January 20, 2023 - The rapid expansion of renewables in the US electricity generation mix, driven by declining construction costs and favorable tax credits, will reduce coal-fired and natural gas-fired generation over the next two years, according to the US Energy Information Association.
Wind and solar will account for 16% of total generation in 2023, doubling from five years ago, according to the EIA. Year over year, coal is forecast to fall 2 percentage points to 18% of the mix in 2023, while gas is expected to fall from 39% to 38%.
"One of the most significant shifts in the mix of US electricity generation over the past few years has been the rapid expansion of renewable energy resources, especially solar and wind," the EIA said in a Jan. 19 statement.
Overall, total generating capacity is projected to increase 5.7% between December 2022 and November 2025 with a net increase of 71.391 GW, according to the Federal Energy Regulatory Commission's latest Energy Infrastructure Update. During that same time, solar is expected to add 72.809 GW, nearly double all other fuels additions combined.
By November 2025, total renewables – wind, solar, hydro, biomass and geothermal – are expected to account for 32.5% of generating capacity across the US, according to FERC projections.
The US electric power sector operated about 74 GW of solar photovoltaic capacity at the end of 2022, which is about three times the capacity from 2017, according to the EIA. Based on planned additions reported to EIA, solar capacity is expected to add another 63 GW, or grow by 84%, by the end of 2024, which is consistent with its declining construction costs and favorable tax credits.
"As a result of this expected increase in solar capacity, we forecast that the solar generation share will rise from 3% of US generation last year to 5% in 2023 and 6% in 2024," the EIA said.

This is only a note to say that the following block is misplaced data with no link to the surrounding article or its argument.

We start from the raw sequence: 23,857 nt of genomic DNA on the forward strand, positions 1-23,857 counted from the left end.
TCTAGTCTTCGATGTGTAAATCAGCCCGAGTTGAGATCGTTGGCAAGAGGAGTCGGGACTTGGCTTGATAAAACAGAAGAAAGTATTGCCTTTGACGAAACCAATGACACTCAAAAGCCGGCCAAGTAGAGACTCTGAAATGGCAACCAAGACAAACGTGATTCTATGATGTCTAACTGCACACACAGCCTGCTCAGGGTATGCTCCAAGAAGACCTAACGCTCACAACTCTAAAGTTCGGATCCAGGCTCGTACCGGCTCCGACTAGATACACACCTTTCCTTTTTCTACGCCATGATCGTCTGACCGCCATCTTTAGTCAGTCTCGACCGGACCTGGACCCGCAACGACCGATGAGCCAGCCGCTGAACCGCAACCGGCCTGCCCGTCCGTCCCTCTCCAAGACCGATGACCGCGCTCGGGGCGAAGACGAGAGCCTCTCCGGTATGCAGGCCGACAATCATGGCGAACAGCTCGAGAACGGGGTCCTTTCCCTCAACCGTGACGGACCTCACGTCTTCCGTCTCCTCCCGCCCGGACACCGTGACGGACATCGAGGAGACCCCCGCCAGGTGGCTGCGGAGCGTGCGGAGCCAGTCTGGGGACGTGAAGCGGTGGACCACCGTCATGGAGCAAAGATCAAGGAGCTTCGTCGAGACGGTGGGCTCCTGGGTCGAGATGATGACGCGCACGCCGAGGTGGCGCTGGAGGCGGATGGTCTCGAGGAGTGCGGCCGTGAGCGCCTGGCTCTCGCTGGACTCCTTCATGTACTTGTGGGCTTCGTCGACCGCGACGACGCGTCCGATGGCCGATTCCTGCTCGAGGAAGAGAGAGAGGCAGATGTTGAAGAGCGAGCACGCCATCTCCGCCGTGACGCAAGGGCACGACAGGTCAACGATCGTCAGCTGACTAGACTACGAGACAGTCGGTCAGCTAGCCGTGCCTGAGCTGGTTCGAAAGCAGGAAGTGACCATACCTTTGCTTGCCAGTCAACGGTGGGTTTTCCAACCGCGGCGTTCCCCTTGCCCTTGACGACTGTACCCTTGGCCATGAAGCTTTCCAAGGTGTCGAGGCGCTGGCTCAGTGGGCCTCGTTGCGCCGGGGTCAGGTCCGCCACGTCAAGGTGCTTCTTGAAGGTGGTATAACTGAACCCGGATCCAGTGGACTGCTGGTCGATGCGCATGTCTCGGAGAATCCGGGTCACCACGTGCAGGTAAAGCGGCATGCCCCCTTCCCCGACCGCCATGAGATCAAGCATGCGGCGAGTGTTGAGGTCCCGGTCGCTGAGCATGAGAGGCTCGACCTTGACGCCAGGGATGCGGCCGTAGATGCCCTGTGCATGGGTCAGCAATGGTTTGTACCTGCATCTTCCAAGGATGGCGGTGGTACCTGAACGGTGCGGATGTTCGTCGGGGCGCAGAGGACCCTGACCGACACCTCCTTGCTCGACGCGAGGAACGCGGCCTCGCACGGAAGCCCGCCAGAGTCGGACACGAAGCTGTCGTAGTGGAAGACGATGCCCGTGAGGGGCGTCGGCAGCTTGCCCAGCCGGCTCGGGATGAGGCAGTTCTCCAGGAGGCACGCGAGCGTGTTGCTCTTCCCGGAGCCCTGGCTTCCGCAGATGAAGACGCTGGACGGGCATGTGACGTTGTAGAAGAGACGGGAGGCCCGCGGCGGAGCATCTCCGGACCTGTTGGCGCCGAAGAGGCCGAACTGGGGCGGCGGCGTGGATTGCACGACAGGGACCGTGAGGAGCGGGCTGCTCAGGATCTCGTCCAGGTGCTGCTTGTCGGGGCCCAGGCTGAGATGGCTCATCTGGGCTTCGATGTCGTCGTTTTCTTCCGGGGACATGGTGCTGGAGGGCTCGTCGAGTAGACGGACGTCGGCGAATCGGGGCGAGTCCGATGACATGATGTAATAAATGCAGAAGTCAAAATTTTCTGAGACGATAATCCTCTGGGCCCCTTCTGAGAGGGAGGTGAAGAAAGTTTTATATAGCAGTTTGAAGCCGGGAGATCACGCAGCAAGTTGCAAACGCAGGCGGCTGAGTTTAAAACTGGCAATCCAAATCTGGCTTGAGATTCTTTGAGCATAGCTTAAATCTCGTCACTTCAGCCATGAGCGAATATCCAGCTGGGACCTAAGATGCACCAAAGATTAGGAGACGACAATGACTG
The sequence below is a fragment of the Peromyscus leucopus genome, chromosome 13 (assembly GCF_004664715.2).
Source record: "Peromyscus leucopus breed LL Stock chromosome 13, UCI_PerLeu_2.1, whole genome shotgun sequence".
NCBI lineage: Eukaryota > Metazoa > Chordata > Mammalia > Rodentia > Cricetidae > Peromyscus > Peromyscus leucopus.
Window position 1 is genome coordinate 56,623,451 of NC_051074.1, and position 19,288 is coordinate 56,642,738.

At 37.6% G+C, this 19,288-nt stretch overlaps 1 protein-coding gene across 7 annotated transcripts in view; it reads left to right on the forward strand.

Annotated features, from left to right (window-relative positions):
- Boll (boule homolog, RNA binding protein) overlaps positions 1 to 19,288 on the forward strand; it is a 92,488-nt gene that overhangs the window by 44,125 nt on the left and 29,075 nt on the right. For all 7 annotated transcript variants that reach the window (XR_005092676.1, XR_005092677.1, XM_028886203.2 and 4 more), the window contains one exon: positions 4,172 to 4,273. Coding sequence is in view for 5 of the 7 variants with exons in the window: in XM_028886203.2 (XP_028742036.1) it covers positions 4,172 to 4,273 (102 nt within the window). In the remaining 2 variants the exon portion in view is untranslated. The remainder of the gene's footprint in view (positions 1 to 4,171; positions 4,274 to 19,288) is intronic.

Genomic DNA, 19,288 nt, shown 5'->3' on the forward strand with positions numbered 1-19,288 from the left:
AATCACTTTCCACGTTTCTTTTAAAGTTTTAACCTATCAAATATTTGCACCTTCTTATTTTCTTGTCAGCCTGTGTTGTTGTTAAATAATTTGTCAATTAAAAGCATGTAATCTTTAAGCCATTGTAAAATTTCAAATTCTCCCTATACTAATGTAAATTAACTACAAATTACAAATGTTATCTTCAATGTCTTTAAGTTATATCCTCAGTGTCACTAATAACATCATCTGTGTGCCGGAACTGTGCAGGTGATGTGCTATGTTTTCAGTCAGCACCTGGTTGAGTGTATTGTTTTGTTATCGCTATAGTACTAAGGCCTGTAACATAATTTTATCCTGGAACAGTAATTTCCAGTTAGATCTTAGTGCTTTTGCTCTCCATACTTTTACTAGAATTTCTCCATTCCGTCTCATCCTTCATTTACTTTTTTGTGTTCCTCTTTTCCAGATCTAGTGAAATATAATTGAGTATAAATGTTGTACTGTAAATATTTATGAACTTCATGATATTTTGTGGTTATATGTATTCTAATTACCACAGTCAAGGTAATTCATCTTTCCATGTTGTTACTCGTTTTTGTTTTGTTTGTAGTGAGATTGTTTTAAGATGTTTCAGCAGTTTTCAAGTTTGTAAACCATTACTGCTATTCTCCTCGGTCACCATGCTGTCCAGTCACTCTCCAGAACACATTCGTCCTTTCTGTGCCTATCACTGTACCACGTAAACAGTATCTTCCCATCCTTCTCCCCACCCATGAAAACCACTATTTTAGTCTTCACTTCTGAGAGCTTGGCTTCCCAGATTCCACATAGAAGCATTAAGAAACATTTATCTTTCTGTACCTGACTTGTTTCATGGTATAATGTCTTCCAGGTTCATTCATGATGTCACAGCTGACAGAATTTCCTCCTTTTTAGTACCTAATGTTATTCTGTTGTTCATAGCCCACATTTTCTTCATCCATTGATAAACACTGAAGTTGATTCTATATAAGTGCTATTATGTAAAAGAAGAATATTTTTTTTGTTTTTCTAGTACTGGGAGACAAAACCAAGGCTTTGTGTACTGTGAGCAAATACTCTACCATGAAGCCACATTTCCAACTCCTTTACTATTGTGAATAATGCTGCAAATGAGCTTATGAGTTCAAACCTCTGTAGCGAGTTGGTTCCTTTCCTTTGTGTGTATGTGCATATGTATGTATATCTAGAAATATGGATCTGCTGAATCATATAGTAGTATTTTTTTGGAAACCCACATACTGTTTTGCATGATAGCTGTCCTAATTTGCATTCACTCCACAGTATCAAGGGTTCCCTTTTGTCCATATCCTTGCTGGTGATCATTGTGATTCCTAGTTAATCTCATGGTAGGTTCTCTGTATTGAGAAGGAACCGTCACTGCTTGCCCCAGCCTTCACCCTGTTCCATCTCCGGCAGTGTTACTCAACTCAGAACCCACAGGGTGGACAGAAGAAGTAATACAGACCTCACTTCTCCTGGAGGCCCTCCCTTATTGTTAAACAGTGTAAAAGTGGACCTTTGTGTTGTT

In FERC's projections, 72.809 GW of solar capacity additions are expected by November 2025, which would nearly double the current solar capacity of 78.88 GW to reach 151.69 GW.
However, S&P Global Commodity Insights analyst Morris Greenberg said renewable project costs are not declining, but rather have been increasing during the past two years – though that is also true of gas projects – and interconnection costs are rising.
"In the longer run, the tax incentives in the Inflation Reduction Act will lead to a development boom, again particularly for solar, with offshore wind growth supported by state policy targets," Greenberg said.
Texas and California continue to lead the US in solar capacity growth, which are both states where natural gas has been the primary source of electricity, according to the EIA.
Natural Gas Decline
"A growing share of generation from renewables, combined with our forecast of less overall electricity demand this year, displaces some natural gas generation, which will decline slightly, falling from 39% in 2022 to 38% this year and to 37% in 2024," according to the EIA. "We also expect that the coal generation share will decline by two percentage points to 18% this year, as lower natural gas fuel costs make coal a less competitive source for electricity supply. Our forecast of coal generation falls again in 2024 to 17%."
While Greenberg said he agrees that increasing renewable, especially solar, capacity will tend to reduce combined coal and gas generation, he doesn't necessarily agree with the level of capacity additions the EIA projects.
"The potential for slower demand growth (or a decline in case of a recession) would also be negative for gas and coal," Greenberg said. "Weaker gas prices imply that coal may take most of the hit."
FERC projects 17.385 GW of coal retirements by November 2025, a drop of 8% from December 2022, while natural gas is projected to add 17.260 GW which is nearly cancelled out by a projected 16.954 GW in retirements during the same time.
US wind power has grown by more than 60% since 2017 to about 143 GW of capacity by the end of 2022, according to the EIA. However, scheduled growth in wind power is slightly slower for 2023 than in recent years, with about 12 GW of new planned capacity over the next two years.
The 2023 forecast wind generation share remains relatively similar to last year at an average of 11% and increases to 12% in 2024, according to the EIA data.
In FERC's projections, wind is expected to add 16.955 GW to reach 159.835 by November 2025, factoring in 140 MW of retirements.